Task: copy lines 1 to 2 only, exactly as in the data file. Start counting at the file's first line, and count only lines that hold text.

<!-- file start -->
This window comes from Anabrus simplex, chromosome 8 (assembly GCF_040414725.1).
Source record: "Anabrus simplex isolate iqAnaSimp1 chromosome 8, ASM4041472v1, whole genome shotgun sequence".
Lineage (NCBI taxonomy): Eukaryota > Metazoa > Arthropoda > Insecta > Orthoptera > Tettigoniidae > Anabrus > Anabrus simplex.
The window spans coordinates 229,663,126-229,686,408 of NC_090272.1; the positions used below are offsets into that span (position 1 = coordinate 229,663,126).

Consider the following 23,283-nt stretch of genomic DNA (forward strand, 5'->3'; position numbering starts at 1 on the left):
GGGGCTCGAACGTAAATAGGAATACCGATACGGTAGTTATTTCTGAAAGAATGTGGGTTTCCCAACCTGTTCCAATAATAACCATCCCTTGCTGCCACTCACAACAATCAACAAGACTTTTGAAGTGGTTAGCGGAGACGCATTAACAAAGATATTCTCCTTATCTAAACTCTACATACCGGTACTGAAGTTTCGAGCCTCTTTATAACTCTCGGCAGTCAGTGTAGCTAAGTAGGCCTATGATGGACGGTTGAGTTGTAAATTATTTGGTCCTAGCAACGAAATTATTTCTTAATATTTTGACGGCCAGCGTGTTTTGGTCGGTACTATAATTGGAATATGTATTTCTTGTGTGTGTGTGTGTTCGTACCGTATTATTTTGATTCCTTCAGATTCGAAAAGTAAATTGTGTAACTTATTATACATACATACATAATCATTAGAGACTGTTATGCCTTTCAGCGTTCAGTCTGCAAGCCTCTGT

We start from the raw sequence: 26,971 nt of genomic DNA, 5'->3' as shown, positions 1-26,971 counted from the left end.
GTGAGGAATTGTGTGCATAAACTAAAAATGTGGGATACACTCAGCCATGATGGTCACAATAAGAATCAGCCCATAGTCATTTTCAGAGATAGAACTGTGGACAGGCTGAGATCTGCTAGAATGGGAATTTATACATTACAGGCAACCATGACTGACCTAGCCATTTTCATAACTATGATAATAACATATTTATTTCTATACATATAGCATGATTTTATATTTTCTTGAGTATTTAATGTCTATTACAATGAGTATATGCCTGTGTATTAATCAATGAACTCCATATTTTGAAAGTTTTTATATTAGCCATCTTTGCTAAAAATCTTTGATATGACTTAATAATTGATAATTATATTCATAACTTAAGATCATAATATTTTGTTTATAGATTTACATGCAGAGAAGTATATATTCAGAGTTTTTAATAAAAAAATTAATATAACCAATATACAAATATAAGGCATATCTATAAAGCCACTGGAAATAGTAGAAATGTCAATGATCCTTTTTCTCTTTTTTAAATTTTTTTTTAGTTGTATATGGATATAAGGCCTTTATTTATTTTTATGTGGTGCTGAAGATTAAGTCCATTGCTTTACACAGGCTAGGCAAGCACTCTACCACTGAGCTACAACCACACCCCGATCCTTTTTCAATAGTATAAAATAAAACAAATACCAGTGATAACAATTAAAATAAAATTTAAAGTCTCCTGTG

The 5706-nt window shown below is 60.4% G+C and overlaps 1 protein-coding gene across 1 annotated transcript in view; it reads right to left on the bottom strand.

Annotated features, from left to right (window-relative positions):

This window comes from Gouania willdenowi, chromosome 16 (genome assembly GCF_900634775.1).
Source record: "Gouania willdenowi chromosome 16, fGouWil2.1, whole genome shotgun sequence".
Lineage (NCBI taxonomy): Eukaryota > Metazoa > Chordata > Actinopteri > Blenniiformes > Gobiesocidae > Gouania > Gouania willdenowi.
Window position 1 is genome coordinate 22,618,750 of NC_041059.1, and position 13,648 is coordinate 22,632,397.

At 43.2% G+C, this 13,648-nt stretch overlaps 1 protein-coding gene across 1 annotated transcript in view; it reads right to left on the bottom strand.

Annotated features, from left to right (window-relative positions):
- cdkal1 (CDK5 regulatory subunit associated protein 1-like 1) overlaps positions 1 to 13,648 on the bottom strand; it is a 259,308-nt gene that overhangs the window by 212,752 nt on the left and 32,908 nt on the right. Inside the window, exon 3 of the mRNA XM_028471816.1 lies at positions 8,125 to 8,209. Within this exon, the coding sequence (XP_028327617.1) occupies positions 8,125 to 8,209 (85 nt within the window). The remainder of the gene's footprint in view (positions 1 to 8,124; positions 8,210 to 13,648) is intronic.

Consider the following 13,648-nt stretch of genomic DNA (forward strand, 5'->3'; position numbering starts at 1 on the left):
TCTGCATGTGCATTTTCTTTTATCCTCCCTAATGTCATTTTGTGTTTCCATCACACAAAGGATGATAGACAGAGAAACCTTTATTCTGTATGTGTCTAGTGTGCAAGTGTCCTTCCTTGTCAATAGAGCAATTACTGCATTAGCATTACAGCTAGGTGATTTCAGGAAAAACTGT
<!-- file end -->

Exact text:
This window comes from Anabrus simplex, chromosome 8 (assembly GCF_040414725.1).
Source record: "Anabrus simplex isolate iqAnaSimp1 chromosome 8, ASM4041472v1, whole genome shotgun sequence".